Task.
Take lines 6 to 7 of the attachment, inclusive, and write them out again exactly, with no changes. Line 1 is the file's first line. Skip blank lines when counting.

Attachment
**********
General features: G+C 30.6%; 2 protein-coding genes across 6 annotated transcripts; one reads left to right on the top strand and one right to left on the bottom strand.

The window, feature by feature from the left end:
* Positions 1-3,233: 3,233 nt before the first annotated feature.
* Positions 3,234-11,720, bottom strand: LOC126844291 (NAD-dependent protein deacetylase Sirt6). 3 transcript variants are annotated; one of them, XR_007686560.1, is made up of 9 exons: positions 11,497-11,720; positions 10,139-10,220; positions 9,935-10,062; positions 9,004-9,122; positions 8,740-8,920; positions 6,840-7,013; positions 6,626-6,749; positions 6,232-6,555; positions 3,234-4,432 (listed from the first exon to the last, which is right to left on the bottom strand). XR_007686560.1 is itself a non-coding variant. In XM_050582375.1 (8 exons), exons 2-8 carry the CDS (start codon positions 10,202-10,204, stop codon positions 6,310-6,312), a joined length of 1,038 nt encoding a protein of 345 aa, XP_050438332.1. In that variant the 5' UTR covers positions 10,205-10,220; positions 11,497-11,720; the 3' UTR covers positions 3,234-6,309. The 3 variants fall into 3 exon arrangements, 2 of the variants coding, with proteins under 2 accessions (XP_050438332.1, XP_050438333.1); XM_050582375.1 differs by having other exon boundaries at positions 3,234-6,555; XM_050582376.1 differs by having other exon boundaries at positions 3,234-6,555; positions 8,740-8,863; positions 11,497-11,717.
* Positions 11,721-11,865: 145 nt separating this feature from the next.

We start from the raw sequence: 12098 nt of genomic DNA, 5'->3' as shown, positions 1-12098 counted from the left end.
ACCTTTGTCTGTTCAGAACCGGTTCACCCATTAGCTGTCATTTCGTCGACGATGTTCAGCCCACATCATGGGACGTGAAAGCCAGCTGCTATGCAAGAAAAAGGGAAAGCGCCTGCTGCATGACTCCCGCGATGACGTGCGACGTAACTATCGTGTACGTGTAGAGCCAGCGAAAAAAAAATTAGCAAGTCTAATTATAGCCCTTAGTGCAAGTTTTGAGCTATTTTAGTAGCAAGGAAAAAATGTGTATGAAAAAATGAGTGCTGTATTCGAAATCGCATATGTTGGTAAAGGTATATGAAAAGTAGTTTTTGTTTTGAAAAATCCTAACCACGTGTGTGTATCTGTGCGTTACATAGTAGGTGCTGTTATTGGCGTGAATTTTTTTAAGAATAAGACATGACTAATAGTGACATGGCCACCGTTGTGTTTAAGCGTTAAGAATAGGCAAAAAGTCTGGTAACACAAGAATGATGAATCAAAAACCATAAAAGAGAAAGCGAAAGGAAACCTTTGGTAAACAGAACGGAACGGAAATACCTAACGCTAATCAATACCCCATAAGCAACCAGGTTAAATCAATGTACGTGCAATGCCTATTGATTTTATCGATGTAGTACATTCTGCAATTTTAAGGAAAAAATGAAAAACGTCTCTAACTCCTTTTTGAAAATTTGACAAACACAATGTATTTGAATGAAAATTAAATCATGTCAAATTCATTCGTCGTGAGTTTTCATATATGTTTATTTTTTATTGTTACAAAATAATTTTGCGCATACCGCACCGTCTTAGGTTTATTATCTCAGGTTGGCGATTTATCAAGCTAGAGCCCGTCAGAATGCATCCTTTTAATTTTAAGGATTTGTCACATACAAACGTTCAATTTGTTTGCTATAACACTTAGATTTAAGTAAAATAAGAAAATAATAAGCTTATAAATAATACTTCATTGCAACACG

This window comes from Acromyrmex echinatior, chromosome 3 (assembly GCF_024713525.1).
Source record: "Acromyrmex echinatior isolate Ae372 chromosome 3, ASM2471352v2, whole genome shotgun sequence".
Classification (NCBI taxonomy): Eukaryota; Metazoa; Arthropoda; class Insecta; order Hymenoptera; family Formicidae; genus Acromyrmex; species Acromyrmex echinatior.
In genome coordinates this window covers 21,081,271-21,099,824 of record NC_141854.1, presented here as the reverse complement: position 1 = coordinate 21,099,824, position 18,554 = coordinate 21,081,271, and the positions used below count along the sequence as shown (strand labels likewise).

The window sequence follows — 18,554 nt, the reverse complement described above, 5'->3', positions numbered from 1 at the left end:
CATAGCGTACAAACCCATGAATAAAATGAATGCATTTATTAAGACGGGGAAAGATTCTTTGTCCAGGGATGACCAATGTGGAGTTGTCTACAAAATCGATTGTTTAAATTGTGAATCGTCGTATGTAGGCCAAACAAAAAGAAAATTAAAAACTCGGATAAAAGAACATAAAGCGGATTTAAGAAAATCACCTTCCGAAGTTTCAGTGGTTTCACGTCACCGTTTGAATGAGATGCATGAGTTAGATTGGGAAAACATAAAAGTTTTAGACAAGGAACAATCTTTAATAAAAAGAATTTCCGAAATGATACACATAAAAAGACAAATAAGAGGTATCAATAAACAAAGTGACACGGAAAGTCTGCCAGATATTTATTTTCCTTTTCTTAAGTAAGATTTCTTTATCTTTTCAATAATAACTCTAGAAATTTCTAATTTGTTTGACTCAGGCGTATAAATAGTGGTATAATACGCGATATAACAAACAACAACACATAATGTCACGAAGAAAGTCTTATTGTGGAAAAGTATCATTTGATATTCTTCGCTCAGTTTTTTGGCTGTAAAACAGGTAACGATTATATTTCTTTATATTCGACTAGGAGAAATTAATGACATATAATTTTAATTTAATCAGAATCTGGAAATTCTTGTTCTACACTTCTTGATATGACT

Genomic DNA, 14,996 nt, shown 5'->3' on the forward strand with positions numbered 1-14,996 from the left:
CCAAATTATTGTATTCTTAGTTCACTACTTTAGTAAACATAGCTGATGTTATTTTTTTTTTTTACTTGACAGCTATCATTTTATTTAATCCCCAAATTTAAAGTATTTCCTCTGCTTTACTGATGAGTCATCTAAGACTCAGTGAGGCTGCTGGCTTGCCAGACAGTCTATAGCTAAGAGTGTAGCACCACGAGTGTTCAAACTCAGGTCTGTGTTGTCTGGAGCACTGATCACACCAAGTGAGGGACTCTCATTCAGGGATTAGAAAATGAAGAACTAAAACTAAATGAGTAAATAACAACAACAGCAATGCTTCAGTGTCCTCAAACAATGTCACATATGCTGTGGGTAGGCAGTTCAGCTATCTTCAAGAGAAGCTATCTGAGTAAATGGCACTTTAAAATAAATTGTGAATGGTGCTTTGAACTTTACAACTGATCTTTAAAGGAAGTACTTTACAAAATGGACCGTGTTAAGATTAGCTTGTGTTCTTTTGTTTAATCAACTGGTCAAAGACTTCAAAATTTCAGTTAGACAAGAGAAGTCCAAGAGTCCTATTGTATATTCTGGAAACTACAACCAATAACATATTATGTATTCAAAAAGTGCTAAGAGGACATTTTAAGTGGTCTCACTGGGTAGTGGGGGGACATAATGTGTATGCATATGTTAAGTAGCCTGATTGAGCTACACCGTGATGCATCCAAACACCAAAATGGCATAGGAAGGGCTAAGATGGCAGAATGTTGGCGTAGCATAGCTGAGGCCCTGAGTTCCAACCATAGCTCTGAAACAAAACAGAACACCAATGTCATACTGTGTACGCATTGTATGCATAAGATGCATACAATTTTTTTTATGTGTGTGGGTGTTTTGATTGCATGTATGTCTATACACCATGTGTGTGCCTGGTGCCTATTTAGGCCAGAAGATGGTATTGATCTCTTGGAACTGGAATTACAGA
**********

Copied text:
We start from the raw sequence: 12098 nt of genomic DNA, 5'->3' as shown, positions 1-12098 counted from the left end.
ACCTTTGTCTGTTCAGAACCGGTTCACCCATTAGCTGTCATTTCGTCGACGATGTTCAGCCCACATCATGGGACGTGAAAGCCAGCTGCTATGCAAGAAAAAGGGAAAGCGCCTGCTGCATGACTCCCGCGATGACGTGCGACGTAACTATCGTGTACGTGTAGAGCCAGCGAAAAAAAAATTAGCAAGTCTAATTATAGCCCTTAGTGCAAGTTTTGAGCTATTTTAGTAGCAAGGAAAAAATGTGTATGAAAAAATGAGTGCTGTATTCGAAATCGCATATGTTGGTAAAGGTATATGAAAAGTAGTTTTTGTTTTGAAAAATCCTAACCACGTGTGTGTATCTGTGCGTTACATAGTAGGTGCTGTTATTGGCGTGAATTTTTTTAAGAATAAGACATGACTAATAGTGACATGGCCACCGTTGTGTTTAAGCGTTAAGAATAGGCAAAAAGTCTGGTAACACAAGAATGATGAATCAAAAACCATAAAAGAGAAAGCGAAAGGAAACCTTTGGTAAACAGAACGGAACGGAAATACCTAACGCTAATCAATACCCCATAAGCAACCAGGTTAAATCAATGTACGTGCAATGCCTATTGATTTTATCGATGTAGTACATTCTGCAATTTTAAGGAAAAAATGAAAAACGTCTCTAACTCCTTTTTGAAAATTTGACAAACACAATGTATTTGAATGAAAATTAAATCATGTCAAATTCATTCGTCGTGAGTTTTCATATATGTTTATTTTTTATTGTTACAAAATAATTTTGCGCATACCGCACCGTCTTAGGTTTATTATCTCAGGTTGGCGATTTATCAAGCTAGAGCCCGTCAGAATGCATCCTTTTAATTTTAAGGATTTGTCACATACAAACGTTCAATTTGTTTGCTATAACACTTAGATTTAAGTAAAATAAGAAAATAATAAGCTTATAAATAATACTTCATTGCAACACG